Hurricane Michael Recovery: Equipment Suppliers Do Their Part to Help

Keep Up To Date with Thousands of Other Readers.

Our newsletters cover the entire industry and only include the interests that you pick. Sign up and see.

Submit Email
No, Thank You.

Road Repair May ’Land Swap’ Along Mississippi Coast

Wed February 01, 2006 - Southeast Edition
CEG



BAY ST. LOUIS, MS (AP) Mayor Eddie Favre is reviewing options for rebuilding a beachfront road that runs through Bay St. Louis’ downtown business district.

A massive chunk of land was washed away from Beach Boulevard by Hurricane Katrina’s storm surge and could require a “land swap” between the city and beachfront business owners, Favre said.

Local and federal officials are hammering out the financial details of a project to repair the beachfront road, but plans to rebuild the section that runs through Old Town, Bay St. Louis’ downtown business district, are far more complex than a few loads of dirt and new asphalt.

Last month, county and city officials were discussing a plan that would have included using eminent domain to repair the boulevard through Old Town, seizing private property on the beachside of the road. However, Favre said a government takeover of the commercial property is unlikely, and the future of beachfront businesses is not in jeopardy.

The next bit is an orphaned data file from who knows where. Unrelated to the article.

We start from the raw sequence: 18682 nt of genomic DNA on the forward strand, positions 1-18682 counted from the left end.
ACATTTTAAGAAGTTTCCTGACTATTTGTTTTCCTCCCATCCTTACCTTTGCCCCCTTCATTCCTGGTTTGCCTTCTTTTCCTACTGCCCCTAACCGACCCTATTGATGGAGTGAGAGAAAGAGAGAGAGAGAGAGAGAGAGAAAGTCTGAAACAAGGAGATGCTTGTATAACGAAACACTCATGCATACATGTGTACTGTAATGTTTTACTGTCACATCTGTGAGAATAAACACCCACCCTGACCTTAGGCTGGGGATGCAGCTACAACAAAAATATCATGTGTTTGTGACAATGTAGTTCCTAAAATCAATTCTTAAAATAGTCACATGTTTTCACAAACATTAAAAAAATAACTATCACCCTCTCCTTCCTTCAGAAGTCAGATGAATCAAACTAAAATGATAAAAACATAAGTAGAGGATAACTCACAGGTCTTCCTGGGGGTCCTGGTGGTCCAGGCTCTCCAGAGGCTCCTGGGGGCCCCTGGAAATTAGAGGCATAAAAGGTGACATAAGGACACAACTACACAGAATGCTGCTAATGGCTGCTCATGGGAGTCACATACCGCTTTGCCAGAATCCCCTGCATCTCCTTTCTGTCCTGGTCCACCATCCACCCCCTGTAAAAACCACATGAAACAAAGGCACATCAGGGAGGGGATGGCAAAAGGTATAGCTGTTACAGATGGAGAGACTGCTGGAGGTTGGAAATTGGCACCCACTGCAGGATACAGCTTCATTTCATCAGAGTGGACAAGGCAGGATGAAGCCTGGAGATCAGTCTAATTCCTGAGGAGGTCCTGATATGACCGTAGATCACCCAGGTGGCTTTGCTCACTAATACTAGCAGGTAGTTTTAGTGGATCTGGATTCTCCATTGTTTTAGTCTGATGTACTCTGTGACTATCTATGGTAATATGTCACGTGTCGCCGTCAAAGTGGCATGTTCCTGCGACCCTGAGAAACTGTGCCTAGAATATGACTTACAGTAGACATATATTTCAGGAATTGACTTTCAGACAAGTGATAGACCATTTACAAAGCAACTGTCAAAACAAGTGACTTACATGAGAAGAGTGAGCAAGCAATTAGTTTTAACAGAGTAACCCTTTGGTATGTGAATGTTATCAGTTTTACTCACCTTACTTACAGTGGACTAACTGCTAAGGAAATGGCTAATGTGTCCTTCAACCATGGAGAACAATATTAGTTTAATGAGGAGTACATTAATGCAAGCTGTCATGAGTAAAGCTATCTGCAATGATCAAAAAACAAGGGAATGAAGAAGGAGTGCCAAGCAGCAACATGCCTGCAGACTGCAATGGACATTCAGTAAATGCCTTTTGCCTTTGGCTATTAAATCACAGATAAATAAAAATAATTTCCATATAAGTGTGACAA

“Half of our downtown business came from right there along the beachfront,” he said. “We need all of it back.”

Before Katrina on Aug. 29, Old Town was packed with restaurants and retail shops. The small town’s nightlife scene flourished, with locals using the beachfront sidewalks to hop from bar to bar. Old Town was built along a cliff, nearly 40 ft. high in some places, but Katrina swallowed businesses and scooped out huge pieces of land.

The county has asked the U.S. Army Corps of Engineers to extend the seawall near Old Town about 40 ft. further into the water, and instead of replacing the 6-ft. wall, to add a concrete barrier standing as tall as the beach road.

The county will then begin the extraordinary task of filling the space between the new seawall and the beach with dirt, adding land where it has not existed in modern time.

Additional parking spaces along the boulevard will face the beach, unlike the old spaces, which were parallel to the beach road. The added parking will mean the sidewalk and road will need to be extended onto property owned by several beachfront businesses.

Favre said local leaders would likely offer a trade. The city or county would take the space needed to widen the road and add parking in exchange for the new property the government plans to pump in.

Beach Boulevard is a federal road, which means the Federal Highway Administration could fund the repairs, but only if the repairs are done under federal guidelines.

Favre hopes to have a final plan in the next few months.